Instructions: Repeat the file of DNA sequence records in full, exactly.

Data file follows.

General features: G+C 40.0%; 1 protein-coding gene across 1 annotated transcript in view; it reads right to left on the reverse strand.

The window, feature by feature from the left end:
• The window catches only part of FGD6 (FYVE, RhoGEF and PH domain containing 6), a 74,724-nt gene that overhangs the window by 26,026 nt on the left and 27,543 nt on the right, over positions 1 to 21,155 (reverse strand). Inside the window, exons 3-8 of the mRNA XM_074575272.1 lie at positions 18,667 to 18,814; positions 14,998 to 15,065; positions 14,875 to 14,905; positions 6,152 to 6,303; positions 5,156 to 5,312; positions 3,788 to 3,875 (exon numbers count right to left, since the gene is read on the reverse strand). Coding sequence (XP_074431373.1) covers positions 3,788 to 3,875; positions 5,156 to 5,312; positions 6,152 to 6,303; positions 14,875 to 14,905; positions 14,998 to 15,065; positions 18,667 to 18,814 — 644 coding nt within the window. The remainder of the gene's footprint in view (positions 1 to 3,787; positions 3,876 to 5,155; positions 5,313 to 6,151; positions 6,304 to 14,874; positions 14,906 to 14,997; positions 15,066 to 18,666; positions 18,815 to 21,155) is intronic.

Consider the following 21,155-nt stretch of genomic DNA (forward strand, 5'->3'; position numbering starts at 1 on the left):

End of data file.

General features: G+C 40.0%; 1 protein-coding gene across 1 annotated transcript in view; it reads right to left on the reverse strand.

The window, feature by feature from the left end:
• The window catches only part of FGD6 (FYVE, RhoGEF and PH domain containing 6), a 74,724-nt gene that overhangs the window by 26,026 nt on the left and 27,543 nt on the right, over positions 1 to 21,155 (reverse strand). Inside the window, exons 3-8 of the mRNA XM_074575272.1 lie at positions 18,667 to 18,814; positions 14,998 to 15,065; positions 14,875 to 14,905; positions 6,152 to 6,303; positions 5,156 to 5,312; positions 3,788 to 3,875 (exon numbers count right to left, since the gene is read on the reverse strand). Coding sequence (XP_074431373.1) covers positions 3,788 to 3,875; positions 5,156 to 5,312; positions 6,152 to 6,303; positions 14,875 to 14,905; positions 14,998 to 15,065; positions 18,667 to 18,814 — 644 coding nt within the window. The remainder of the gene's footprint in view (positions 1 to 3,787; positions 3,876 to 5,155; positions 5,313 to 6,151; positions 6,304 to 14,874; positions 14,906 to 14,997; positions 15,066 to 18,666; positions 18,815 to 21,155) is intronic.

Consider the following 21,155-nt stretch of genomic DNA (forward strand, 5'->3'; position numbering starts at 1 on the left):